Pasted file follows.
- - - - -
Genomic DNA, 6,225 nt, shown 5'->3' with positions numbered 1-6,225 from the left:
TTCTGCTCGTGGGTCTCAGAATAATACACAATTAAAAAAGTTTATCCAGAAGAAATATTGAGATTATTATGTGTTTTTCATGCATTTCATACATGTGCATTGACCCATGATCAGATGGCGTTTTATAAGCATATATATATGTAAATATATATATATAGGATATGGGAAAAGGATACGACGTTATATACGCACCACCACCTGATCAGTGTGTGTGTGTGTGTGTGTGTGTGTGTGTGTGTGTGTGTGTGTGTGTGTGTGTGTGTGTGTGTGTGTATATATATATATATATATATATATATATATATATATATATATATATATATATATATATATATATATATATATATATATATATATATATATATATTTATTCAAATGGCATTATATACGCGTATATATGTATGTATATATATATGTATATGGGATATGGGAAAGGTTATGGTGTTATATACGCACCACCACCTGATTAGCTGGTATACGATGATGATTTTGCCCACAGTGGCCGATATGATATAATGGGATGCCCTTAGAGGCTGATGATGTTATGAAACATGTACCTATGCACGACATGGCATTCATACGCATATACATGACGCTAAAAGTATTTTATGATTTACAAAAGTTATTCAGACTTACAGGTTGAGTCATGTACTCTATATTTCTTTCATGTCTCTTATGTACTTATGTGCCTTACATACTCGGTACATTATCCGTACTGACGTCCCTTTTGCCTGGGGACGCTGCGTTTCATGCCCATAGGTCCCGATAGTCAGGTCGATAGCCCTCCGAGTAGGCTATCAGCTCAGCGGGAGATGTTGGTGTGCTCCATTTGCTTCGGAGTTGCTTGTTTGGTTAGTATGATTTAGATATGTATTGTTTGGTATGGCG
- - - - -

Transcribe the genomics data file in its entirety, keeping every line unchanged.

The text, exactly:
Genomic DNA, 6,225 nt, shown 5'->3' with positions numbered 1-6,225 from the left:
TTCTGCTCGTGGGTCTCAGAATAATACACAATTAAAAAAGTTTATCCAGAAGAAATATTGAGATTATTATGTGTTTTTCATGCATTTCATACATGTGCATTGACCCATGATCAGATGGCGTTTTATAAGCATATATATATGTAAATATATATATATAGGATATGGGAAAAGGATACGACGTTATATACGCACCACCACCTGATCAGTGTGTGTGTGTGTGTGTGTGTGTGTGTGTGTGTGTGTGTGTGTGTGTGTGTGTGTGTGTGTGTGTGTATATATATATATATATATATATATATATATATATATATATATATATATATATATATATATATATATATATATATATATATATATATATATATATTTATTCAAATGGCATTATATACGCGTATATATGTATGTATATATATATGTATATGGGATATGGGAAAGGTTATGGTGTTATATACGCACCACCACCTGATTAGCTGGTATACGATGATGATTTTGCCCACAGTGGCCGATATGATATAATGGGATGCCCTTAGAGGCTGATGATGTTATGAAACATGTACCTATGCACGACATGGCATTCATACGCATATACATGACGCTAAAAGTATTTTATGATTTACAAAAGTTATTCAGACTTACAGGTTGAGTCATGTACTCTATATTTCTTTCATGTCTCTTATGTACTTATGTGCCTTACATACTCGGTACATTATCCGTACTGACGTCCCTTTTGCCTGGGGACGCTGCGTTTCATGCCCATAGGTCCCGATAGTCAGGTCGATAGCCCTCCGAGTAGGCTATCAGCTCAGCGGGAGATGTTGGTGTGCTCCATTTGCTTCGGAGTTGCTTGTTTGGTTAGTATGATTTAGATATGTATTGTTTGGTATGGCG